I reminded the solicitor that otherwise I have simply taken advantage of opportunities made available under the NCC Constitution, such a Cabinet public question time, but reminded him that the answers provided are often defensive and uninformative, and frequently incomplete. Furthermore, there is no opportunity for debate or any other kind of follow up.

But my real concern about his letter was that NCC now, for defensive reasons, is trying to stifle my right, and the right of all members of the public (if they choose to exercise it) to take part in local government. I know of no basis, short of an injunction from the High Court, on which NCC can prevent me from communicating with any of its elected members. I argued that I am entitled to raise any issues with NCC that impact on me as a member of the public and a council taxpayer, regardless of whether NCC has a strict legal or procedural duty to respond. Where it chooses not to, then I shall leave others to draw their own conclusions and to pursue the issues themselves, should they see fit.

What followed was a pleasant surprise. One NCC member e-mailed me and described the solicitor’s letter as “bloody outrageous”. Another e-mailed me expressing concern at what he saw as an attempt to gag me and said; “Most of what you ask is probably what a majority of the public and the members should be asking”. This has not happened before, and so I have some limited hope for the future. Yes, the FOIA is an extremely useful tool, but surely a reasonable local authority should be prepared to volunteer information that it is in the public interest to share without it having to be invoked.TPA supporter John Martin appears to be on the receiving end again.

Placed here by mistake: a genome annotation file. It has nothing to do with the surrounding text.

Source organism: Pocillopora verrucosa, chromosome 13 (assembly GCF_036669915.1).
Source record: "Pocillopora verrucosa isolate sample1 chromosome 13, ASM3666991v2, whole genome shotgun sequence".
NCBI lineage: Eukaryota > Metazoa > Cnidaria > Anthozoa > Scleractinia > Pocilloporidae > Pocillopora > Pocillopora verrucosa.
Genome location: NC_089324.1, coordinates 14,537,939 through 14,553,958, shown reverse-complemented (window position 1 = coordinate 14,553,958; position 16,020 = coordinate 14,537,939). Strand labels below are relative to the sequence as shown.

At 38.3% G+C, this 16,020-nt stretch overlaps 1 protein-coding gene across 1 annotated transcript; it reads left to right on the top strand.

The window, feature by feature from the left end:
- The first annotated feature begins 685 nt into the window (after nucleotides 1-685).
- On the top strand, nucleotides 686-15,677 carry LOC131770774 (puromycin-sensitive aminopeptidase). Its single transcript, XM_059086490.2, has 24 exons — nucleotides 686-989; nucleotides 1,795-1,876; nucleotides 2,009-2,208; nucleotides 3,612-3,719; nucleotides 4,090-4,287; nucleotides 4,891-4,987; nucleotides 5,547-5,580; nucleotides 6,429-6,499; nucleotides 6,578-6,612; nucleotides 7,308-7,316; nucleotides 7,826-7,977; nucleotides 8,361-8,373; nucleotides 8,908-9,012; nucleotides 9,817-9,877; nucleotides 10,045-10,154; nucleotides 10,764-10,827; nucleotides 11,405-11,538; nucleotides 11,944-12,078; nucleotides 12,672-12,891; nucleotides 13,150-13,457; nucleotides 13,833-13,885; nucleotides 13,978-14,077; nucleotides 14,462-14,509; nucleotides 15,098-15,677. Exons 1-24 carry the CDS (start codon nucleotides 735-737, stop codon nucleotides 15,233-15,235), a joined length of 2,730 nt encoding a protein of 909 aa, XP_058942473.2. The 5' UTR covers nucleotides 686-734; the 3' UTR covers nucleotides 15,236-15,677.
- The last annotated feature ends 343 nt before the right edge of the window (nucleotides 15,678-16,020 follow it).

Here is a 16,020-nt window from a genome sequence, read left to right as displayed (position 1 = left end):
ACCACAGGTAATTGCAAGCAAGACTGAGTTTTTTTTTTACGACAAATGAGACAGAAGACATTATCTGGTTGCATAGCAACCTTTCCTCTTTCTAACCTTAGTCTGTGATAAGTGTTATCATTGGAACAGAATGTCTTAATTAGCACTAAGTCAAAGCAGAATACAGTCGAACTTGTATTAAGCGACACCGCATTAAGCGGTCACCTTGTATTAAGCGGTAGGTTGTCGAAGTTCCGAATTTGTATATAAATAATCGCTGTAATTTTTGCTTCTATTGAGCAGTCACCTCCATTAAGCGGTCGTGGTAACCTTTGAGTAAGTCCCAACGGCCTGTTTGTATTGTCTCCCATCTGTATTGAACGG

Periodically, Norfolk County Council (NCC) tells me off for the number of enquiries, both formal and informal, that I make for information and the number of questions that I ask. It is clearly that time of the year. I returned from holiday to find a severe rebuke, on this occasion from one of NCC’s solicitors. I have absolutely no problem with the chap in question; he is always polite and patient with me, but I fear that the same cannot be said of those who instruct him in County Hall.

By way of a softening-up salvo, the solicitor pointed out that over a period of three years I had made 49 requests under the Freedom of Information Act 2000 (FOIA), written 19 letters and made 169 other requests for information. Phew! He estimated that the 49 FOIA requests alone had cost between £4,000 and £5000 to answer. (Like many local authorities, NCC does not record time and places an estimate of £98 on dealing with each FOIA request it receives, however complex or simple.) He also told me that if I did not discontinue my practice of copying my correspondence to all 84 elected members, NCC would consider what action it could take to prevent this. Ouch!